By Jane Smith
A joint study from The New School’s Schwartz Center for Economic Policy Analysis (SCEPA) and the Economic Policy Institute (EPI) provides insight into the systemic inequities and retirement challenges faced by lower income workers, particularly Black and Hispanic people and women. As a result, many people must overcome substantial hurdles to achieve a financially secure retirement.
“The Older Workers and Retirement Chartbook,” authored by Monique Morrissey at EPI and Siavash Radpour and Barbara Schuster at SCEPA, examines a wide-range of studies and sources in finding that lower-income workers aren’t benefiting to the extent higher-wage workers are from the U.S. retirement system.
By presenting the information in easy-to-read charts, as well as text, the Chartbook is a valuable reference for those studying the U.S. retirement system and working to improve it.
According to the Chartbook, low-wage workers are more likely to work for an employer that doesn’t offer a retirement plan. Without access to a plan, these workers are prevented from accumulating or earning retirement benefits. “High earners are much more likely than low earners to have access to and participate in retirement plans.” For those approaching retirement (age 55–64), the highest 20 percent of earners are three times more likely to have access to a retirement plan and more than four times as likely to participate in a plan than the lowest 20 percent of earners. (Chart 2F)
Since many Black and Hispanic workers are in low-wage jobs without retirement plans, they lack the opportunity to accumulate retirement savings and credits that are often available to other workers. “Older Black and Hispanic households are far less likely than older white households to have savings in a 401(k)-type account or an IRA.” Only 15 percent of Hispanic households and 20 percent of Black households age 65 and older have retirement account savings, while almost half of white households have those savings. Even among households age 65 and older that have savings, the median (50th percentile) account balance for Black ($38,600) and Hispanic households ($41,000) is only slightly more than one-quarter of the median balance for white households ($150,000). (Chart 2L)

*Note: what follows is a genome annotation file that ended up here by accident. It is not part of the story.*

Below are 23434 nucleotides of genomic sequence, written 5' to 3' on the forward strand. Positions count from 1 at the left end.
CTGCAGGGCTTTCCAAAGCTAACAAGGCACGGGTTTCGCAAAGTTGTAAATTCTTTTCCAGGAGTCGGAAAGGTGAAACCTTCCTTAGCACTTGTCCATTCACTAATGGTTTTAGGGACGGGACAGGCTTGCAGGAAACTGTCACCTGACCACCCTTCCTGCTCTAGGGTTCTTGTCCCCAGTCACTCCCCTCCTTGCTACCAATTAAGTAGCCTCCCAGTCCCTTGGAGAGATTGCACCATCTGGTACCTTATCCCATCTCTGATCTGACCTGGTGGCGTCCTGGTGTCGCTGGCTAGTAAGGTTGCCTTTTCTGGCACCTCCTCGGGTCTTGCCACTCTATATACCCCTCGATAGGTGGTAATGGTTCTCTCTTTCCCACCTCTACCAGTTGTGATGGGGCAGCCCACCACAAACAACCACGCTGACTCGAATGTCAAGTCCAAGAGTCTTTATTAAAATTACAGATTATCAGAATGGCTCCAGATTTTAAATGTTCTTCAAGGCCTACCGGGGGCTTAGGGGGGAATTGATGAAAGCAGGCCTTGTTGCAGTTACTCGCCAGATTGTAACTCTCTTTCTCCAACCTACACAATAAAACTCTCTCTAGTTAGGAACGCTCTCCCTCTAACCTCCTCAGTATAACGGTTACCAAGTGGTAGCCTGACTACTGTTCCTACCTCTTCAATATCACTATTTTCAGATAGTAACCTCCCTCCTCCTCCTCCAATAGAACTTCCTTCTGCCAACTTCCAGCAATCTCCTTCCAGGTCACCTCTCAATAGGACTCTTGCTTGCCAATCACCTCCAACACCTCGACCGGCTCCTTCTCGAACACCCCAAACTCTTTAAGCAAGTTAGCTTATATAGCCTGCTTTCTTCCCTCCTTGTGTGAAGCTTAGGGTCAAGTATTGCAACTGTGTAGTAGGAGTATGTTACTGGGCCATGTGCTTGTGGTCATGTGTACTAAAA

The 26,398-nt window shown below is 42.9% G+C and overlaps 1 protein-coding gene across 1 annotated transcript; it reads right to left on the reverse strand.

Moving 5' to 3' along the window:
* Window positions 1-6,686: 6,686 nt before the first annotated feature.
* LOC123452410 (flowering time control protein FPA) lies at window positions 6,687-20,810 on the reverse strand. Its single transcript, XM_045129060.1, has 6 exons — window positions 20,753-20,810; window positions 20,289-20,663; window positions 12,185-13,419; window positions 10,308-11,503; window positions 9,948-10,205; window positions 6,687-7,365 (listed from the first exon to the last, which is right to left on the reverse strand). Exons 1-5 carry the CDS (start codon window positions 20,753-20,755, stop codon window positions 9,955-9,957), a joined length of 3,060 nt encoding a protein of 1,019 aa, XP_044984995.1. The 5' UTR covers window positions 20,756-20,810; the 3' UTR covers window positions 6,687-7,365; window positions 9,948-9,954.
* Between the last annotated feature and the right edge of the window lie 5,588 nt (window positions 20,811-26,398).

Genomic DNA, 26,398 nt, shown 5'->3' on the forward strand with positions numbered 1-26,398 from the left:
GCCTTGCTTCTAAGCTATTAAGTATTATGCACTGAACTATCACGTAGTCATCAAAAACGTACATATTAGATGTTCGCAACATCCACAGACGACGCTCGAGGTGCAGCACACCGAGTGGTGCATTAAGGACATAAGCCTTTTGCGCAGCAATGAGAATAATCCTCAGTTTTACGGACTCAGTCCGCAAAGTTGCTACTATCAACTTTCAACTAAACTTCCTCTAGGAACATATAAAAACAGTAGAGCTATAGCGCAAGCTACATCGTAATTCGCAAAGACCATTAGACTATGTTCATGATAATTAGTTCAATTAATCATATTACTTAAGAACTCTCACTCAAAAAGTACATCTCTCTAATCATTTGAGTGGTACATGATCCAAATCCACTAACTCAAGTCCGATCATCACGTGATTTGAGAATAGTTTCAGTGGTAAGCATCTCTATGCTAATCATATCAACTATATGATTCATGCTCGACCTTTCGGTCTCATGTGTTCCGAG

Although working women participate in retirement plans at the same rate as working men, single older women have less accumulated savings than older men or couples. (Chart 2K) Women generally have “lower pay, longer life spans, and more years spent out of the paid workforce or working part-time while caring for family members.”
The authors point out that retirement plan participation doesn’t guarantee a secure retirement. However, workers with a traditional pension plan are generally better prepared for retirement than workers with a 401(k)-type plan. In a traditional plan, the employer is responsible for funding the benefits that are paid monthly to retirees. “Older Black workers are more likely than older white or Hispanic workers to participate in these more secure plans because they are more likely to work in the public sector, where defined benefit pensions are more common.” (Chart 2G)
The modest benefits provided by Social Security are not enough for a secure retirement. Without additional retirement savings or income many older Americans will experience financial hardships in their retirement years.
To improve retirement security, the authors suggest expanding Social Security and requiring employers to either sponsor a retirement plan or contribute to a retirement fund, such as the Guaranteed Retirement Account plan proposed by Schwartz Center Director Teresa Ghilarducci. That plan would, through universal, affordable and portable accounts, provide workers with a monthly paycheck in retirement that lasts the rest of their lives.
The authors mention other more incremental ideas for achieving retirement security, including automatic IRA plans set up by state and local governments for those not covered by a retirement plan at work, as well as the use of refundable tax credits to supplement workers’ savings. They also say that it’s important to continue to defend traditional pensions, “which work for those workers lucky enough to have them.”
In separate sections, the Chartbook examines the challenges encountered by older workers and the economic risks Americans must deal with as they age.
As the Chartbook shows, the U.S. retirement system is leaving many older Americans facing an insecure retirement. More work is needed so that the retirement system is truly benefiting everyone.
The RRF Foundation for Aging (RRF) provided generous support for the Chartbook. RRF is an independent, national foundation that awards grants to non-profit organizations to enhance and improve the quality of life for older people.